There is no known single cause for autism, but it is generally accepted that it is caused by abnormalities in brain structure or function. Brain scans show differences in the shape and structure of the brain in children with autism versus neuro-typical children. Researchers are investigating a number of theories, including the link between heredity, genetics and medical problems. In many families, there appears to be a pattern of autism or related disabilities, further supporting a genetic basis to the disorder. While no one gene has been identified as causing autism, researchers are searching for irregular segments of genetic code that children with autism may have inherited. It also appears that some children are born with a susceptibility to autism, but researchers have not yet identified a single “trigger” that causes autism to develop.
Other researchers are investigating the possibility that under certain conditions, a cluster of unstable genes may interfere with brain development, resulting in autism. Still other researchers are investigating problems during pregnancy or delivery as well as environmental factors, such as viral infections, metabolic imbalances, and exposure to environmental chemicals.
Autism tends to occur more frequently than expected among individuals who have certain medical conditions, including Fragile X syndrome, tuberous sclerosis, congenital rubella syndrome, and untreated phenylketonuria (PKU). Some harmful substances ingested during pregnancy also have been associated with an increased risk of autism. Read more about related conditions.
Research indicates that other factors besides the genetic component are contributing to the rise in increasing occurrences of ASD, such as environmental toxins (e.g., heavy metals such as mercury), which are more prevalent in our current environment than in the past. Those with ASD (or those who are at risk) may be especially vulnerable, as their ability to metabolize and detoxify these exposures can be compromised. Read more about environmental health and autism.
What distinguishes Asperger’s Disorder from Autism Disorder is the severity of the symptoms and the absence of language delays. Children with Asperger’s Disorder may be only mildly affected and frequently have good language and cognitive skills. To the untrained observer, a child with Asperger’s Disorder may just seem like a normal child behaving differently.
Children with autism are frequently seen as aloof and uninterested in others. This is not the case with Asperger’s Disorder. Individuals with Asperger’s Disorder usually want to fit in and have interaction with others; they simply don’t know how to do it. They may be socially awkward, not understanding of conventional social rules, or show a lack of empathy. They may have limited eye contact, seem to be unengaged in a conversation, and not understand the use of gestures.
Interests in a particular subject may border on the obsessive. Children with Asperger’s Disorder frequently like to collect categories of things, such as rocks or bottle caps. They may be proficient in knowing categories of information, such as baseball statistics or Latin names of flowers. While they may have good rote memory skills, they have difficulty with abstract concepts.
One of the major differences between Asperger’s Disorder and autism is that, by definition, there is no speech delay in Asperger’s. In fact, children with Asperger’s Disorder frequently have good language skills; they simply use language in different ways. Speech patterns may be unusual, lack inflection or have a rhythmic nature, or it may be formal, but too loud or high pitched. Children with Asperger’s Disorder may not understand the subtleties of language, such as irony and humor, or they may not understand the give-and-take nature of a conversation.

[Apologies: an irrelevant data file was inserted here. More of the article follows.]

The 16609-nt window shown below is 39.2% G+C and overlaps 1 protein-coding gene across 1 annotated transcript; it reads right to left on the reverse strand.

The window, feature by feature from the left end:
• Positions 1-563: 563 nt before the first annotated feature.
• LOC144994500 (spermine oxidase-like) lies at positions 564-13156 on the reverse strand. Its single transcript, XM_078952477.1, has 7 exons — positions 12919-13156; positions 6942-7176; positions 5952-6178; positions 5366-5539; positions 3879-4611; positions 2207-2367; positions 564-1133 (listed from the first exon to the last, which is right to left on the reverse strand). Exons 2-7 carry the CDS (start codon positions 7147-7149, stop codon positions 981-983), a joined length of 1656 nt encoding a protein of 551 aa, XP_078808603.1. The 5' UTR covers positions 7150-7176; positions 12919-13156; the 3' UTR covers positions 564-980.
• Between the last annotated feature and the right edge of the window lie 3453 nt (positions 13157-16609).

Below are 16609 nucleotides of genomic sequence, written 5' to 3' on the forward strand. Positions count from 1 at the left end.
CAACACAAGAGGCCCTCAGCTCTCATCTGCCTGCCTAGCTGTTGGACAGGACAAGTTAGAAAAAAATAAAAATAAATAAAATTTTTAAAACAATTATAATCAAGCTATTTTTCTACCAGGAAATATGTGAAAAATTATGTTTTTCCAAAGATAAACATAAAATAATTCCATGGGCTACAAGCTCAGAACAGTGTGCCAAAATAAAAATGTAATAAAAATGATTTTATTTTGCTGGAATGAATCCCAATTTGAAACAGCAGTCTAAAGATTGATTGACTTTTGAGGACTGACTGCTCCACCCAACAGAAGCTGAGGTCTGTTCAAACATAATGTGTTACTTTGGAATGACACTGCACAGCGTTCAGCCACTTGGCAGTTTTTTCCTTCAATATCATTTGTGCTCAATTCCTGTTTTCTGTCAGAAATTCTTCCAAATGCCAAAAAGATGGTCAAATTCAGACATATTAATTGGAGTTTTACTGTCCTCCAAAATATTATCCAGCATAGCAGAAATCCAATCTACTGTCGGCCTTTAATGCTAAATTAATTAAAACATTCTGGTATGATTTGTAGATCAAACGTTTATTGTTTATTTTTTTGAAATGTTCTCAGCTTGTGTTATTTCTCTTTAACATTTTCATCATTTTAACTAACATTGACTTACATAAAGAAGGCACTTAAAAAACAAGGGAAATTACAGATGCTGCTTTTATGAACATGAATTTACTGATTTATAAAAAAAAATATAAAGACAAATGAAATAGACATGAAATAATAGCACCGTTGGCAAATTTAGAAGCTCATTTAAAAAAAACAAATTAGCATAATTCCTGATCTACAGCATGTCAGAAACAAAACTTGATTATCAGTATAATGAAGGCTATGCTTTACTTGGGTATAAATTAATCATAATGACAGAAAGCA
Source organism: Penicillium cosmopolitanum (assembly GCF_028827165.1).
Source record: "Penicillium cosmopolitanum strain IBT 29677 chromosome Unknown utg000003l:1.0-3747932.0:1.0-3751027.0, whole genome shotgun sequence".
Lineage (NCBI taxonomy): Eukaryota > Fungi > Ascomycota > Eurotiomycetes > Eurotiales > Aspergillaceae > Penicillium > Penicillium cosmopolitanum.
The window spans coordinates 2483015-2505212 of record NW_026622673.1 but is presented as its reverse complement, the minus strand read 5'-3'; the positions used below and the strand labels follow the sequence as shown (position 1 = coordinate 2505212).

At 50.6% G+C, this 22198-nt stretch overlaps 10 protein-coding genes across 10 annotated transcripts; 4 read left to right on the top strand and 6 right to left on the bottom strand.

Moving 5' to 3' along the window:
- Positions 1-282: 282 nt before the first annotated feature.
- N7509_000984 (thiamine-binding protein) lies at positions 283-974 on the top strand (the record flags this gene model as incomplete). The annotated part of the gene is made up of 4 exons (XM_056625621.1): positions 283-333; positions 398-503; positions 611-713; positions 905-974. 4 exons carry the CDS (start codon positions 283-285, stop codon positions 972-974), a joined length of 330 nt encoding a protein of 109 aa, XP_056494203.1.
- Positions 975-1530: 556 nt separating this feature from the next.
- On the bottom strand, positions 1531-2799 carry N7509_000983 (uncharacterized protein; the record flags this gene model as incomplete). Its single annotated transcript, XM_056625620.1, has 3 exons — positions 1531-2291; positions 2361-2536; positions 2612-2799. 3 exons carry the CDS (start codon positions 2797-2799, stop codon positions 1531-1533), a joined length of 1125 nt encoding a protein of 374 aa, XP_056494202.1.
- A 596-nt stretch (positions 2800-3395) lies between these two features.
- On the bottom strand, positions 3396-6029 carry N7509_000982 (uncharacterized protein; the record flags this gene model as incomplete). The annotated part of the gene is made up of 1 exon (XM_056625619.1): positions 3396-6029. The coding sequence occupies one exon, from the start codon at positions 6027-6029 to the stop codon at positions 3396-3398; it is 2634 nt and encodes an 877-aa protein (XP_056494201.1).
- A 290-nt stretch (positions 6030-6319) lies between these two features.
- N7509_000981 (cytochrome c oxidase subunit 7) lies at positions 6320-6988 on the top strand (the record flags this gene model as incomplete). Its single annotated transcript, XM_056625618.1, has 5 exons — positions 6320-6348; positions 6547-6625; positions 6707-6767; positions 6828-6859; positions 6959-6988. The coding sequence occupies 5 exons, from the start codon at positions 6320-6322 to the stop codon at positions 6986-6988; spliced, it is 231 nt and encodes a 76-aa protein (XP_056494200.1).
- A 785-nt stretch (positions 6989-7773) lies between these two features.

Another distinction between Asperger’s Disorder and autism concerns cognitive ability. While some individuals with autism experience mental retardation, by definition a person with Asperger’s Disorder cannot possess a “clinically significant” cognitive delay and most possess average to above average intelligence.
While motor difficulties are not a specific criteria for Asperger’s, children with Asperger’s Disorder frequently have motor skill delays and may appear clumsy or awkward.
Although many individuals are highly gifted, an individual with Asperger’s can face a different set of challenges:
- Limited Resources: Regional Centers do not serve children with Asperger’s and we have heard many reports from families whose child did not qualify for special educations services through the school districts.
- Targets for bullies: Because children with Asperger’s are often included in regular education, but still continue to be socially isolated and awkward in conversations, many children are seen as a perfect victim for bullies on the playground. One report advises that 90% of children with Asperger’s are bullied.
- Lack of professionals with Asperger’s experience: Many of our children with Asperger’s have difficulty with higher levels of thinking and organization. It takes a special professional to understand the challenges and have the skills to teach the necessary skills. We have children that have brilliant IQ’s, yet can’t organize their thoughts onto paper. Children who can talk for 2 hours on their favorite subject, but can’t hold a 5 minute reciprocal conversation. A child who will have a complete meltdown if they can’t find their favorite toy, but doesn’t understand why someone is sad that their loved one died.
- Acute awareness of their difference: Many individuals with Asperger’s are aware that they are socially awkward and do not fit in to the social scene. This can lead to increase feelings of depression.